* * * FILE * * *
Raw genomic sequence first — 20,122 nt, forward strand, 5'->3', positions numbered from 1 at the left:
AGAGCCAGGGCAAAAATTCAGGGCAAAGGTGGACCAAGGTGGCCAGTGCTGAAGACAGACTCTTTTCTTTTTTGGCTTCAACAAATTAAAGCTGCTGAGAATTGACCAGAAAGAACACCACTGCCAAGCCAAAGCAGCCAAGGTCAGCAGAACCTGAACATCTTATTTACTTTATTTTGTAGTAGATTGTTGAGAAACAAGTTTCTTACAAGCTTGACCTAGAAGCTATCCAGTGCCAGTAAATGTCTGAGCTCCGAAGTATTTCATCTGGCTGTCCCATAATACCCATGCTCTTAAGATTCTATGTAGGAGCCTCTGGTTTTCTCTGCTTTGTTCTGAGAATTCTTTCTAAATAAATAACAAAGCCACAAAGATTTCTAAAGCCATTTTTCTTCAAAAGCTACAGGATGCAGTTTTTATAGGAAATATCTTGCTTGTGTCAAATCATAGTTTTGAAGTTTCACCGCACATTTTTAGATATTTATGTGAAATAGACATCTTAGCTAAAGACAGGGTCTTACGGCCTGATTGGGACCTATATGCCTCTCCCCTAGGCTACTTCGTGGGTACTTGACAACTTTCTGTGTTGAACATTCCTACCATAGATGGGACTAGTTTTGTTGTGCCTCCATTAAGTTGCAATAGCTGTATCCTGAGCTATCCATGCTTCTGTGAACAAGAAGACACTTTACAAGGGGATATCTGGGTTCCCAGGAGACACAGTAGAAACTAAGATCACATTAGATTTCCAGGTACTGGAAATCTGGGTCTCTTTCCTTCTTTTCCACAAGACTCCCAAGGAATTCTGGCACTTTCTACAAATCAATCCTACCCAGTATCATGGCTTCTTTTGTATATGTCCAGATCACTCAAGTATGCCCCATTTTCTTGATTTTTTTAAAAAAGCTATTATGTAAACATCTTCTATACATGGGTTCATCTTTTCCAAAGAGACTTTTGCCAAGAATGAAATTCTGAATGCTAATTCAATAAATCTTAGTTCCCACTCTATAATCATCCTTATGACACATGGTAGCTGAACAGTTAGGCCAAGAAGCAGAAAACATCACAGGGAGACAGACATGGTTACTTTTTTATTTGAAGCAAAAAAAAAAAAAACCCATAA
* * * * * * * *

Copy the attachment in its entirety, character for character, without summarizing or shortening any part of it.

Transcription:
Raw genomic sequence first — 20,122 nt, forward strand, 5'->3', positions numbered from 1 at the left:
AGAGCCAGGGCAAAAATTCAGGGCAAAGGTGGACCAAGGTGGCCAGTGCTGAAGACAGACTCTTTTCTTTTTTGGCTTCAACAAATTAAAGCTGCTGAGAATTGACCAGAAAGAACACCACTGCCAAGCCAAAGCAGCCAAGGTCAGCAGAACCTGAACATCTTATTTACTTTATTTTGTAGTAGATTGTTGAGAAACAAGTTTCTTACAAGCTTGACCTAGAAGCTATCCAGTGCCAGTAAATGTCTGAGCTCCGAAGTATTTCATCTGGCTGTCCCATAATACCCATGCTCTTAAGATTCTATGTAGGAGCCTCTGGTTTTCTCTGCTTTGTTCTGAGAATTCTTTCTAAATAAATAACAAAGCCACAAAGATTTCTAAAGCCATTTTTCTTCAAAAGCTACAGGATGCAGTTTTTATAGGAAATATCTTGCTTGTGTCAAATCATAGTTTTGAAGTTTCACCGCACATTTTTAGATATTTATGTGAAATAGACATCTTAGCTAAAGACAGGGTCTTACGGCCTGATTGGGACCTATATGCCTCTCCCCTAGGCTACTTCGTGGGTACTTGACAACTTTCTGTGTTGAACATTCCTACCATAGATGGGACTAGTTTTGTTGTGCCTCCATTAAGTTGCAATAGCTGTATCCTGAGCTATCCATGCTTCTGTGAACAAGAAGACACTTTACAAGGGGATATCTGGGTTCCCAGGAGACACAGTAGAAACTAAGATCACATTAGATTTCCAGGTACTGGAAATCTGGGTCTCTTTCCTTCTTTTCCACAAGACTCCCAAGGAATTCTGGCACTTTCTACAAATCAATCCTACCCAGTATCATGGCTTCTTTTGTATATGTCCAGATCACTCAAGTATGCCCCATTTTCTTGATTTTTTTAAAAAAGCTATTATGTAAACATCTTCTATACATGGGTTCATCTTTTCCAAAGAGACTTTTGCCAAGAATGAAATTCTGAATGCTAATTCAATAAATCTTAGTTCCCACTCTATAATCATCCTTATGACACATGGTAGCTGAACAGTTAGGCCAAGAAGCAGAAAACATCACAGGGAGACAGACATGGTTACTTTTTTATTTGAAGCAAAAAAAAAAAAAACCCATAA